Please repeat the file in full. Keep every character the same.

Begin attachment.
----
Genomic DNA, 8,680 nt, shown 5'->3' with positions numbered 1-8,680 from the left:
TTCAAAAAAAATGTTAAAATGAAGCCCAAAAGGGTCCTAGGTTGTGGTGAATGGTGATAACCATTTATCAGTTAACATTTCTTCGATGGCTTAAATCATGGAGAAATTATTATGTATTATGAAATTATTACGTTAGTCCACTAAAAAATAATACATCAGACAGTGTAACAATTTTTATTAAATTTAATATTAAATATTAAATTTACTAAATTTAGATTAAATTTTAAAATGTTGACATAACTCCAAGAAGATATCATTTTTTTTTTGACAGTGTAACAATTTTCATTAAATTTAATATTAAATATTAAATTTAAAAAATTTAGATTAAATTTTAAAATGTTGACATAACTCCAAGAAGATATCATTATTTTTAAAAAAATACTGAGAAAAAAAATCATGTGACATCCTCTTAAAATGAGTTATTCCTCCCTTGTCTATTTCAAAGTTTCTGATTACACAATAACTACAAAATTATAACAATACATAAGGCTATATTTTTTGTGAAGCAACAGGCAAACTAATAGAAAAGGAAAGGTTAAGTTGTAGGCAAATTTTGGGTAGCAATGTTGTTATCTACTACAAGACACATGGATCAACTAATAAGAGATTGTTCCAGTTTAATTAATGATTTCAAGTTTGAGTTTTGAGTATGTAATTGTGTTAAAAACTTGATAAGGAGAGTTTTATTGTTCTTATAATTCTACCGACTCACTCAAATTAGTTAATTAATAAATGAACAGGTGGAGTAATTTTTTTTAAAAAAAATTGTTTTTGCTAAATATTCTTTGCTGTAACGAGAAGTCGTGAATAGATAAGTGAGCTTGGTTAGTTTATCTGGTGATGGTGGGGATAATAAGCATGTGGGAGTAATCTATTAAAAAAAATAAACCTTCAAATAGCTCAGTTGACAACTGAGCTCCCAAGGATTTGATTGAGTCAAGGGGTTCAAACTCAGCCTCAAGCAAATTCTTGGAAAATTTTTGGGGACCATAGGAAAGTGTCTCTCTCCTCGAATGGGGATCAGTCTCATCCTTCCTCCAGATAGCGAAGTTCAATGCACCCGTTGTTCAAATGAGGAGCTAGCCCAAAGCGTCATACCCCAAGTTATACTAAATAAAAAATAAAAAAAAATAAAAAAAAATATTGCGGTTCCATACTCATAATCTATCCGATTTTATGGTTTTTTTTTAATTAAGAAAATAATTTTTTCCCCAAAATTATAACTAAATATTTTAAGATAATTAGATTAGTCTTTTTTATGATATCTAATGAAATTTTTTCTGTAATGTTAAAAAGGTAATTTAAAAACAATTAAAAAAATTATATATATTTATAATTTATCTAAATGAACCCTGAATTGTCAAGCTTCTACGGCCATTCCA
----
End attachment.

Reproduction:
Genomic DNA, 8,680 nt, shown 5'->3' with positions numbered 1-8,680 from the left:
TTCAAAAAAAATGTTAAAATGAAGCCCAAAAGGGTCCTAGGTTGTGGTGAATGGTGATAACCATTTATCAGTTAACATTTCTTCGATGGCTTAAATCATGGAGAAATTATTATGTATTATGAAATTATTACGTTAGTCCACTAAAAAATAATACATCAGACAGTGTAACAATTTTTATTAAATTTAATATTAAATATTAAATTTACTAAATTTAGATTAAATTTTAAAATGTTGACATAACTCCAAGAAGATATCATTTTTTTTTTGACAGTGTAACAATTTTCATTAAATTTAATATTAAATATTAAATTTAAAAAATTTAGATTAAATTTTAAAATGTTGACATAACTCCAAGAAGATATCATTATTTTTAAAAAAATACTGAGAAAAAAAATCATGTGACATCCTCTTAAAATGAGTTATTCCTCCCTTGTCTATTTCAAAGTTTCTGATTACACAATAACTACAAAATTATAACAATACATAAGGCTATATTTTTTGTGAAGCAACAGGCAAACTAATAGAAAAGGAAAGGTTAAGTTGTAGGCAAATTTTGGGTAGCAATGTTGTTATCTACTACAAGACACATGGATCAACTAATAAGAGATTGTTCCAGTTTAATTAATGATTTCAAGTTTGAGTTTTGAGTATGTAATTGTGTTAAAAACTTGATAAGGAGAGTTTTATTGTTCTTATAATTCTACCGACTCACTCAAATTAGTTAATTAATAAATGAACAGGTGGAGTAATTTTTTTTAAAAAAAATTGTTTTTGCTAAATATTCTTTGCTGTAACGAGAAGTCGTGAATAGATAAGTGAGCTTGGTTAGTTTATCTGGTGATGGTGGGGATAATAAGCATGTGGGAGTAATCTATTAAAAAAAATAAACCTTCAAATAGCTCAGTTGACAACTGAGCTCCCAAGGATTTGATTGAGTCAAGGGGTTCAAACTCAGCCTCAAGCAAATTCTTGGAAAATTTTTGGGGACCATAGGAAAGTGTCTCTCTCCTCGAATGGGGATCAGTCTCATCCTTCCTCCAGATAGCGAAGTTCAATGCACCCGTTGTTCAAATGAGGAGCTAGCCCAAAGCGTCATACCCCAAGTTATACTAAATAAAAAATAAAAAAAAATAAAAAAAAATATTGCGGTTCCATACTCATAATCTATCCGATTTTATGGTTTTTTTTTAATTAAGAAAATAATTTTTTCCCCAAAATTATAACTAAATATTTTAAGATAATTAGATTAGTCTTTTTTATGATATCTAATGAAATTTTTTCTGTAATGTTAAAAAGGTAATTTAAAAACAATTAAAAAAATTATATATATTTATAATTTATCTAAATGAACCCTGAATTGTCAAGCTTCTACGGCCATTCCA